Ethical Standards and Codes
Dana Brunner, Tawana James, Kristin Simmons, and Fenita Williams University of Phoenix
Ethical Standards and Codes
As far back as the Middle Ages there has been professional associations in place to regulate as well as discipline the members and constrain behaviors. In 1892 the American Psychological Association (APA), was founded in the United States. The APA is the agency responsible for regulating the behaviors of psychologist. The ethical standards and codes was developed and finally published in1953 were put into place to protect employees, clients and the organization. In this research study, Learning Team C will attempt to define ethical standards and codes, evaluate the impact APA’s standards and codes have on professional practice in the field of psychology, and examine the importance of professional ethical standards and codes in the field of psychology.
Definition of Standards and Codes
Beginning with notions of demon possession, exorcism, and the evils of witchcraft, the understanding of mental illness has been evolving. Along with understanding the nature of mental illness the treatment for mental illness has evolved as well. With this evolving a code of conduct was required to solidify the rights, and responsibilities, of both clients as well as clinicians. Partially because of the publicized atrocities of Nazi doctors questions were raised as to ethics and a committee was formed in 1947 to codify the ethics involved in the treatment of mental illness. This first code was widely circulated soon after the committee began its work, though it was considered to be a continual work in progress. Though there was a continual code in place from 1953 onward it was not until 1992 that the code was considered enforceable. Comparisons between the first of the principles published and in the 2002 APA Ethical Code one would find that little has changed. In fact the core values of doing good for humanity, doing no harm, a professional level of competence, equal respect for all, and the belief in the importance of personal fulfillment and happiness are the same as those first committees. The Impact of Societal Norms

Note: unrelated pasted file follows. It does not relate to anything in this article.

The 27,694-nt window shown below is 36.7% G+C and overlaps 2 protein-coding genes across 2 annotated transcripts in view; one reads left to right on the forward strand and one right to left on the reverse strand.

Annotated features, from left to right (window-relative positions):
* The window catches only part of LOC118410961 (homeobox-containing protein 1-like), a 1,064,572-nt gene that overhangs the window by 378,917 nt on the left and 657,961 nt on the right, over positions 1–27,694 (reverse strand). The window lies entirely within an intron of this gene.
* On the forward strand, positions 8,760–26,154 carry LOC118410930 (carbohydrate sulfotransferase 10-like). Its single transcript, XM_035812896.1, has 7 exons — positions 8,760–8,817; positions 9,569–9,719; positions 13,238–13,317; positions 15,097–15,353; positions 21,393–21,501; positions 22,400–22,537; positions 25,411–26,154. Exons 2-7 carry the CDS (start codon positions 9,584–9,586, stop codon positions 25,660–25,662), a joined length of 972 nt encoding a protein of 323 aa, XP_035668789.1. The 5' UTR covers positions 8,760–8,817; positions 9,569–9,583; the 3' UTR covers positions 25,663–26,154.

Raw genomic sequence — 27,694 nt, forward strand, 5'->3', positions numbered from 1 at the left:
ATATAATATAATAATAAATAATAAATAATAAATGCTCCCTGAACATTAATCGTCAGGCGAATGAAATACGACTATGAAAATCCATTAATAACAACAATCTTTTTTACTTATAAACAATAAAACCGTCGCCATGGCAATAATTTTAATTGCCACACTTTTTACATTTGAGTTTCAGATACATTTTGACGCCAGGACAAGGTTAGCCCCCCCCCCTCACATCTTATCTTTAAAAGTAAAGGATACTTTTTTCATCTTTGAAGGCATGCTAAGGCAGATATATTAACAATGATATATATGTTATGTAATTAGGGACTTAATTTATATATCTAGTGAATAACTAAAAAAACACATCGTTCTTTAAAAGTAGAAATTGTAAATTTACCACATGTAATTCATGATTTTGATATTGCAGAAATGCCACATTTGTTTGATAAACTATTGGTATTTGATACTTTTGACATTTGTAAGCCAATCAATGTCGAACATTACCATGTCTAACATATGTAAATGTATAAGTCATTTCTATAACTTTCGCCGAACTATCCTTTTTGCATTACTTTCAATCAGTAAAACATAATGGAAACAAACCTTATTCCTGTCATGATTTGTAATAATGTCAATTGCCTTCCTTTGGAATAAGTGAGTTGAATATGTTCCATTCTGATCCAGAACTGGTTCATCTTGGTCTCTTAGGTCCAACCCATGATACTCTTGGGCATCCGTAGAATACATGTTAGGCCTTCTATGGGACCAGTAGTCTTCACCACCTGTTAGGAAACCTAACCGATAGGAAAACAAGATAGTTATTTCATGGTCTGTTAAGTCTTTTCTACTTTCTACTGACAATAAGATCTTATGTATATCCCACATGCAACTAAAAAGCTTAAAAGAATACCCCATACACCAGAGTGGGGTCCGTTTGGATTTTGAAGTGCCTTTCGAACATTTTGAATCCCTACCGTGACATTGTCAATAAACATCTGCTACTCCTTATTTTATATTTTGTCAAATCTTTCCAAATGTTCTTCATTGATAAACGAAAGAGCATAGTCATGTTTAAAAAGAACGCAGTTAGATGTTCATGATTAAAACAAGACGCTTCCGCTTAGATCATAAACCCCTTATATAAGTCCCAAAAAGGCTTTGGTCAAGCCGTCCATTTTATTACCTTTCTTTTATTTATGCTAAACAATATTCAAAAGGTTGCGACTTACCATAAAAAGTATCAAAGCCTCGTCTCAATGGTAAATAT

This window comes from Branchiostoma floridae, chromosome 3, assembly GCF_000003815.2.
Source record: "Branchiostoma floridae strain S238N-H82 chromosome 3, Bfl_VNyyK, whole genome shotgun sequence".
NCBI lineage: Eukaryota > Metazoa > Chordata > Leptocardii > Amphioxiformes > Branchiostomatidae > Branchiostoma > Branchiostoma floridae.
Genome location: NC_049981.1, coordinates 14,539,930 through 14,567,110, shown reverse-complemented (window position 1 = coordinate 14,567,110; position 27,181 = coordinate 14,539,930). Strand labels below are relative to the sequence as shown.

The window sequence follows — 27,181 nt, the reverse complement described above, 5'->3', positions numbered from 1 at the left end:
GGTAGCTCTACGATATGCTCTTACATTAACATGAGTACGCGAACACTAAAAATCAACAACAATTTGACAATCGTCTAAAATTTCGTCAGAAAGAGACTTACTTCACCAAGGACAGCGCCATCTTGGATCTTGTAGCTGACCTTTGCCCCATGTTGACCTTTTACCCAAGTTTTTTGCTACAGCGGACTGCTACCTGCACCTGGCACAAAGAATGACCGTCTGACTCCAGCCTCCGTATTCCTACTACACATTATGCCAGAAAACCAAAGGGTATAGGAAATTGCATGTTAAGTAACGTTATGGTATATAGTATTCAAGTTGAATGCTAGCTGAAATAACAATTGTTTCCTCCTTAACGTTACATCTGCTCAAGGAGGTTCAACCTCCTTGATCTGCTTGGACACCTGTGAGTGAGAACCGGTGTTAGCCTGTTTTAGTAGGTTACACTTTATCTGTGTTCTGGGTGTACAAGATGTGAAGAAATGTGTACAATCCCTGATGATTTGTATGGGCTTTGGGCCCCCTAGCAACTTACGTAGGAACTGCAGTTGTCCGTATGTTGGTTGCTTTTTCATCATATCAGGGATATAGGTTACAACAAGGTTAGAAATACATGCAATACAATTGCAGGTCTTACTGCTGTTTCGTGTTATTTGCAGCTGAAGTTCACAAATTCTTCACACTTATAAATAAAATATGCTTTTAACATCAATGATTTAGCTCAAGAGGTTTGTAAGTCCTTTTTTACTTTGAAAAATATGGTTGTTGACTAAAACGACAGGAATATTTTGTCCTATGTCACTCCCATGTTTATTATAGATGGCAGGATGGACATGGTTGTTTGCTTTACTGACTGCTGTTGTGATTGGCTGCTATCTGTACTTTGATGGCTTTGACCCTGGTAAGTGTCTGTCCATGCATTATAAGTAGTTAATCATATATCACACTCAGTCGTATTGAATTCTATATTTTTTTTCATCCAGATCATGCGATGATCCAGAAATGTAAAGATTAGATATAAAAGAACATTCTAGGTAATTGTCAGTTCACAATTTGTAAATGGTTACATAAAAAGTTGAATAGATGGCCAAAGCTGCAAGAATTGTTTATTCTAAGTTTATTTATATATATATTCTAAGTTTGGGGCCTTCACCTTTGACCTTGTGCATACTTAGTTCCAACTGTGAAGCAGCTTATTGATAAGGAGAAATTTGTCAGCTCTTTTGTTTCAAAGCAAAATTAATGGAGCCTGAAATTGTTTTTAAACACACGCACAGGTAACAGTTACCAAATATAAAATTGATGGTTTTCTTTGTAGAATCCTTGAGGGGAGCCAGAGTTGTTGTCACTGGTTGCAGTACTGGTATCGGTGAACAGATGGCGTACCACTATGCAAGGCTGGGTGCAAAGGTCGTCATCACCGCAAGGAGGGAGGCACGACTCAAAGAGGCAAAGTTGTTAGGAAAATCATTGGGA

The Impact of the APA Ethical Standards and Codes
The American Psychological Association Ethical Standards and Codes has had a significant impact on the professional practice of psychology. APA Ethical Standards and Codes are principles that help psychologists, psychiatrist and other mental health professionals arrive at an ethical course of action. The impact of the APA Standards and Codes has had such an impact on psychologist and other mental health professionals that it has also affected their personal lives. For example Pipes, Holstein and, Aquirre (2005) stated that members of the APA association could be expelled from the association if convicted of a felony. The conviction does not have to be work related and the individual can still be expelled. Having strict guidelines can and does affect one’s professional and personal life as well. The APA Ethical Standards and codes have improved the practice by requiring psychologist to abide by the rules set forth in the APA Ethical Standards and Codes (Pipes, Holstein & Aquirre, 2005). More training and knowledge is required of psychologist because they can no longer practice based on experience alone. One who practices as a psychologist should have a combination of experience and knowledge as well as abiding by the Ethical Standards and Codes. Such behavior that psychologist can now be held accountable for are, abuse of their clients and, having relationships with their clients. Before the Ethical Standards and Codes were published complaints brought to forefront were dealt with based on the committees own personal opinions and agreements (Pope, & Vasquez, 2007). The Importance of Professional Ethical Standards and Codes in the Field of Psychology...